Saturday, November 3, 2007


(1950's postcard of Cliff House)

Nobody went to the camera obscura
People were everywhere else, swarming
stagnant ruins of the old Sutro
Talking about Harold and Maude or
when Silverman shut down the bathhouses
Pouring dimes and nickels into
the Musee Mechanique
Watching seals, standing in line
to eat reheated chowder and watered cocoa

A few bothered to climb Sutro Heights, read
about how he brought eucalyptus to the parks
But none noticed the Statue of Diana where
in 1978, dyke witches held full moon rituals
Sneaking in after dark to strip and, well, you
can just imagine

The camera obscura is expensive for
something without electrical parts
Even in 1978, it cost a dollar
which was a meal or a matinee
The sign outside is old-fashioned

The few who go in tend to complain
loudly in the dark, decide to head instead
to Ocean Beach where parking is free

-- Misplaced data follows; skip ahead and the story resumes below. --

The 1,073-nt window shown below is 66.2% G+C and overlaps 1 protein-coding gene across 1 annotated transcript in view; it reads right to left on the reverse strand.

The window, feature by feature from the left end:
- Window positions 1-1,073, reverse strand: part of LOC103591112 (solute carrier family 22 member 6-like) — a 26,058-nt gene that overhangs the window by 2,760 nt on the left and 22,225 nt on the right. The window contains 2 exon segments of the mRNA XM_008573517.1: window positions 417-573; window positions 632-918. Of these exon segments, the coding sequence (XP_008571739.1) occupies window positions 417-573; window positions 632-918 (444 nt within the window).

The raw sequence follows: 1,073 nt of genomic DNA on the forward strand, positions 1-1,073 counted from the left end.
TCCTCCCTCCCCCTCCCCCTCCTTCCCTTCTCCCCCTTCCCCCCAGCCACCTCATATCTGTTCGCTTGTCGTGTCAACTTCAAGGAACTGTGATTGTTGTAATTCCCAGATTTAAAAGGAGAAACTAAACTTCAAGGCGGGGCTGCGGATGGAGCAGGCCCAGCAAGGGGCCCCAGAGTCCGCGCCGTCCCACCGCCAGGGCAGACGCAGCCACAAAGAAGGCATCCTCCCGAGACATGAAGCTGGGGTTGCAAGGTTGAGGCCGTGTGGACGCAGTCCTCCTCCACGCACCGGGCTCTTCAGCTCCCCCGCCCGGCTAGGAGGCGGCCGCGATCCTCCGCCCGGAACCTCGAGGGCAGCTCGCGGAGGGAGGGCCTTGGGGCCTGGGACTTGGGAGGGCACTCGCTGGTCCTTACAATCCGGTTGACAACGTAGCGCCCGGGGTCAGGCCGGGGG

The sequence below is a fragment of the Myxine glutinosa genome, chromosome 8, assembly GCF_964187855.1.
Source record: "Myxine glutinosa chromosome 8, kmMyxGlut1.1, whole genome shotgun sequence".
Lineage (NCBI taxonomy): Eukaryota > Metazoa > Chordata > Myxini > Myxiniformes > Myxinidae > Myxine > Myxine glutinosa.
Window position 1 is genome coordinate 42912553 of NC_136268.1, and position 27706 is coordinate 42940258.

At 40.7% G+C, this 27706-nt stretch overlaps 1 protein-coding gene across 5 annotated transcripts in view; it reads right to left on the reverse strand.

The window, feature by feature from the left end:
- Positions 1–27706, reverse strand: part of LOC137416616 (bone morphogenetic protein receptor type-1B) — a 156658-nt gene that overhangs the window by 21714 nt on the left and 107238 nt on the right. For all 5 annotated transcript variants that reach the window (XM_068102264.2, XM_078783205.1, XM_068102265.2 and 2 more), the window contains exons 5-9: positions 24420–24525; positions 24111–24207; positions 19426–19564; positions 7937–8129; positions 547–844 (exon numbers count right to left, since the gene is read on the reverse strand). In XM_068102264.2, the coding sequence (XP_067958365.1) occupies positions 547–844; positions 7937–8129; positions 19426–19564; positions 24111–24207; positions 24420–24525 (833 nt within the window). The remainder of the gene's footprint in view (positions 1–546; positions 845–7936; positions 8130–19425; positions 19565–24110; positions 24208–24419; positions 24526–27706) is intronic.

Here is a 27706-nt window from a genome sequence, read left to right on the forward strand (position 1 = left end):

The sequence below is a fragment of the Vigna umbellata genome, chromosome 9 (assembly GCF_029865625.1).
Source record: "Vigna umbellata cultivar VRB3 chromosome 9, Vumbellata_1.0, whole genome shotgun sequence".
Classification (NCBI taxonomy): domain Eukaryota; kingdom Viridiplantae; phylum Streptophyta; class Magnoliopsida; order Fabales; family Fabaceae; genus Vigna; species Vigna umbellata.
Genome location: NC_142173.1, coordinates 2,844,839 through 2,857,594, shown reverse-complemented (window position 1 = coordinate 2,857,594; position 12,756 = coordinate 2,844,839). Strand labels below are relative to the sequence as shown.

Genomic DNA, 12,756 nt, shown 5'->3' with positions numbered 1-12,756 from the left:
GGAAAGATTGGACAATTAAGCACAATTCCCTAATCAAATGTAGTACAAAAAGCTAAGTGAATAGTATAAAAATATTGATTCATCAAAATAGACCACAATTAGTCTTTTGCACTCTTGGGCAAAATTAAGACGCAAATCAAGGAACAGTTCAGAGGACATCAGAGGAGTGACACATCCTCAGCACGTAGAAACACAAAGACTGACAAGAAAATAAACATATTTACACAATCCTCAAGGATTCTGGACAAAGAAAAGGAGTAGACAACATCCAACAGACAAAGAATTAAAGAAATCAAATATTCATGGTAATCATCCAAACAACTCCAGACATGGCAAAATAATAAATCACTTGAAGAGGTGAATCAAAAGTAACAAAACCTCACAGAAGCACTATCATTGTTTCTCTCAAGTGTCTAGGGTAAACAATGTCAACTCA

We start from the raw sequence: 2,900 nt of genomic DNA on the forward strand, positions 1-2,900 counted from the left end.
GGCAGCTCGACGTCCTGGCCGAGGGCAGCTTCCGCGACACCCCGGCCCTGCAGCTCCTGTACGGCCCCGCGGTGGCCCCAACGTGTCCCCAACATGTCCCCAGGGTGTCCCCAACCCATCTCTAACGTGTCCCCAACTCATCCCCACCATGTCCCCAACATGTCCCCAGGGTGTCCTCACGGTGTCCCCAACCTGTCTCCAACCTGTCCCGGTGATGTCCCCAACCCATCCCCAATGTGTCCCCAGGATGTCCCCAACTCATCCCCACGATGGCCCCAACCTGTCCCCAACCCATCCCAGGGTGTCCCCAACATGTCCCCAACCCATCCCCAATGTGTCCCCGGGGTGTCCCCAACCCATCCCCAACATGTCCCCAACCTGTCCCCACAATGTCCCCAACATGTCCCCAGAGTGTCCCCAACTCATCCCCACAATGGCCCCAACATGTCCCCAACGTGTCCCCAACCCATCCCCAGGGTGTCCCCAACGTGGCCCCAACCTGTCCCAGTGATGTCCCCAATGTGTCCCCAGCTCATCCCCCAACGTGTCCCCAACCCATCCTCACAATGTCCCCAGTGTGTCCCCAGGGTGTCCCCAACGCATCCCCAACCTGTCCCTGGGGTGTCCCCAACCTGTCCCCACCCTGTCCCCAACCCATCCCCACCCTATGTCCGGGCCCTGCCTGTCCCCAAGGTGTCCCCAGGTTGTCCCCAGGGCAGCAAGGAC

The beach where I first had sex
after moving to San Fran
with a woman who wanted me
much, much more than I wanted her
I had on a red and white striped
men's shirt from Goodwill
Baggy overalls with room for her hands
I didn't come

Once you pay admission to the
camera obscura, you can stay
as long as you like. There is no sound
The image is upside down
Colors distilled, concentrated
So few of them left anywhere
The invention that led to photography
but this is a living stream, the world
right outside, unaware of being watched
Believing they comprehend time

© Maggie Jochild, 3 November 2007, 7:14 a.m.

(Inside the Camera Obscura, photo © 2006 Betsy Malloy)

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